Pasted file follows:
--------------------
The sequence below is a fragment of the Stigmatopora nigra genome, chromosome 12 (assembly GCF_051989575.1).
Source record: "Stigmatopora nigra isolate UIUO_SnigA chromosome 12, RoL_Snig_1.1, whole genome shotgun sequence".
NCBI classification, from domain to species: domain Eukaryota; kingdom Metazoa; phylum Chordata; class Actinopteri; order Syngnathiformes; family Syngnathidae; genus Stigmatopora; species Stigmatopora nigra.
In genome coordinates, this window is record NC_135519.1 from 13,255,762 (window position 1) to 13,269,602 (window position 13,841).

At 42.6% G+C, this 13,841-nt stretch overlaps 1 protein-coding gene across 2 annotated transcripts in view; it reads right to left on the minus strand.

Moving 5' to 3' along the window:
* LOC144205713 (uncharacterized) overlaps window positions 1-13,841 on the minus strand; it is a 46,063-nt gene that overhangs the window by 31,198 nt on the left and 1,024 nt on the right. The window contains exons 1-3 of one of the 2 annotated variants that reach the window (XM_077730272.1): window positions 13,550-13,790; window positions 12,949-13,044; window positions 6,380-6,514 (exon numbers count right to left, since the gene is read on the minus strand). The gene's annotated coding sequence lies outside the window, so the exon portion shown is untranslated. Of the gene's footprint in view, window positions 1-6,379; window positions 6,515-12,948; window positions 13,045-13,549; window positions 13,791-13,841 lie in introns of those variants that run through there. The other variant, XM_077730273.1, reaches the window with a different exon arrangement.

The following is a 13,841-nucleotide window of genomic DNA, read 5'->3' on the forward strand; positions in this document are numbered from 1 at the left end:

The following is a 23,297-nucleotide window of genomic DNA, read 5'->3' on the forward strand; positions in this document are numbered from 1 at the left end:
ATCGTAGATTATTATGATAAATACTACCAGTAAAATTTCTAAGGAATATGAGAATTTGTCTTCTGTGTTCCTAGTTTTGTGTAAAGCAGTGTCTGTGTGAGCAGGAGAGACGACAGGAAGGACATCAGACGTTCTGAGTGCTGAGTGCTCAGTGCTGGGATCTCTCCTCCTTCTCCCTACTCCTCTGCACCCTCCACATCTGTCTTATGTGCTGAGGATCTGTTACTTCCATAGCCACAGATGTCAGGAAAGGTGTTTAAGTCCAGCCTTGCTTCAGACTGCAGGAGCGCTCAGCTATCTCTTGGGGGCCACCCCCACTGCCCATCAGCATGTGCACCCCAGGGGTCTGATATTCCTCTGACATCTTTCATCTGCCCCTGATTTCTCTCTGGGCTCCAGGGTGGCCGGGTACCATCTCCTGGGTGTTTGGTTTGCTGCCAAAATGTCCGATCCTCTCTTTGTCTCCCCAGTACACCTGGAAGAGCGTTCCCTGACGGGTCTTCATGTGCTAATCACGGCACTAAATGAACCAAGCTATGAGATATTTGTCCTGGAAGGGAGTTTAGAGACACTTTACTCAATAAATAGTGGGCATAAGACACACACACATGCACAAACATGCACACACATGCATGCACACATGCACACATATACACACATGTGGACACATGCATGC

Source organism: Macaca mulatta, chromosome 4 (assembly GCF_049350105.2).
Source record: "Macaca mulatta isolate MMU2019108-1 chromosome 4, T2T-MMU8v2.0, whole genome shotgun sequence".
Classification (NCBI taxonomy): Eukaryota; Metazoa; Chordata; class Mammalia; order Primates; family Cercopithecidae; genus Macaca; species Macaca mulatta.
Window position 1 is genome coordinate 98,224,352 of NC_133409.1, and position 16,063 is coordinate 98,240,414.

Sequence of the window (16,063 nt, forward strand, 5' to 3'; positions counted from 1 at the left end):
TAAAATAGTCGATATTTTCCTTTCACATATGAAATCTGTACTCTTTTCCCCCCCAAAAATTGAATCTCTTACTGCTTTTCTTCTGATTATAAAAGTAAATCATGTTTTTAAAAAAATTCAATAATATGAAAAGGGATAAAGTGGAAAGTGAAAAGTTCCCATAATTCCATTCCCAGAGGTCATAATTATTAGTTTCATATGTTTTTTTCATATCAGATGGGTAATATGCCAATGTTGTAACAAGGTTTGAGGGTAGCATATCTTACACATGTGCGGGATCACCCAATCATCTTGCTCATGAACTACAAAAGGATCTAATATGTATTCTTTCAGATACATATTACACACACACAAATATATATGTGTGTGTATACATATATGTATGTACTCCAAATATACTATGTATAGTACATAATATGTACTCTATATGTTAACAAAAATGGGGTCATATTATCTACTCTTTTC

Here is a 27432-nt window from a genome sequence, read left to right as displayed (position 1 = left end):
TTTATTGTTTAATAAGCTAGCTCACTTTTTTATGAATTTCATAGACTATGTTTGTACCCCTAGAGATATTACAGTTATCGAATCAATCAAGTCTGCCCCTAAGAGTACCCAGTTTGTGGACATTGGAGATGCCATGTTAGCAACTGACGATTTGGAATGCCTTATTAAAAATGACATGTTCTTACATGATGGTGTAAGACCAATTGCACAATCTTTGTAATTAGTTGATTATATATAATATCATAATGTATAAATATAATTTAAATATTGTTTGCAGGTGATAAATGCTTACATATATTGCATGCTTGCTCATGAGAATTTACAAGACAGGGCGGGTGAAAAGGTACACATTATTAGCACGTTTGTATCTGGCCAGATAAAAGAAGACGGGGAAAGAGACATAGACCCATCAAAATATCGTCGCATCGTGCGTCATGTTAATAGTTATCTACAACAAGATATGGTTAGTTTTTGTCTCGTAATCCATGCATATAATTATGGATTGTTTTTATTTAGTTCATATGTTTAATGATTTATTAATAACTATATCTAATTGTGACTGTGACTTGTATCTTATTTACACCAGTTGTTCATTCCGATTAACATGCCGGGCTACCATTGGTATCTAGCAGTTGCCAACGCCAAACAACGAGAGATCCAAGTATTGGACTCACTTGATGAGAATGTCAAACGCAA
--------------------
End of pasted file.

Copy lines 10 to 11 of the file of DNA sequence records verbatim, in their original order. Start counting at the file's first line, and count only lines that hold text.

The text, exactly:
ATCGTAGATTATTATGATAAATACTACCAGTAAAATTTCTAAGGAATATGAGAATTTGTCTTCTGTGTTCCTAGTTTTGTGTAAAGCAGTGTCTGTGTGAGCAGGAGAGACGACAGGAAGGACATCAGACGTTCTGAGTGCTGAGTGCTCAGTGCTGGGATCTCTCCTCCTTCTCCCTACTCCTCTGCACCCTCCACATCTGTCTTATGTGCTGAGGATCTGTTACTTCCATAGCCACAGATGTCAGGAAAGGTGTTTAAGTCCAGCCTTGCTTCAGACTGCAGGAGCGCTCAGCTATCTCTTGGGGGCCACCCCCACTGCCCATCAGCATGTGCACCCCAGGGGTCTGATATTCCTCTGACATCTTTCATCTGCCCCTGATTTCTCTCTGGGCTCCAGGGTGGCCGGGTACCATCTCCTGGGTGTTTGGTTTGCTGCCAAAATGTCCGATCCTCTCTTTGTCTCCCCAGTACACCTGGAAGAGCGTTCCCTGACGGGTCTTCATGTGCTAATCACGGCACTAAATGAACCAAGCTATGAGATATTTGTCCTGGAAGGGAGTTTAGAGACACTTTACTCAATAAATAGTGGGCATAAGACACACACACATGCACAAACATGCACACACATGCATGCACACATGCACACATATACACACATGTGGACACATGCATGC

Source organism: Macaca mulatta, chromosome 4 (assembly GCF_049350105.2).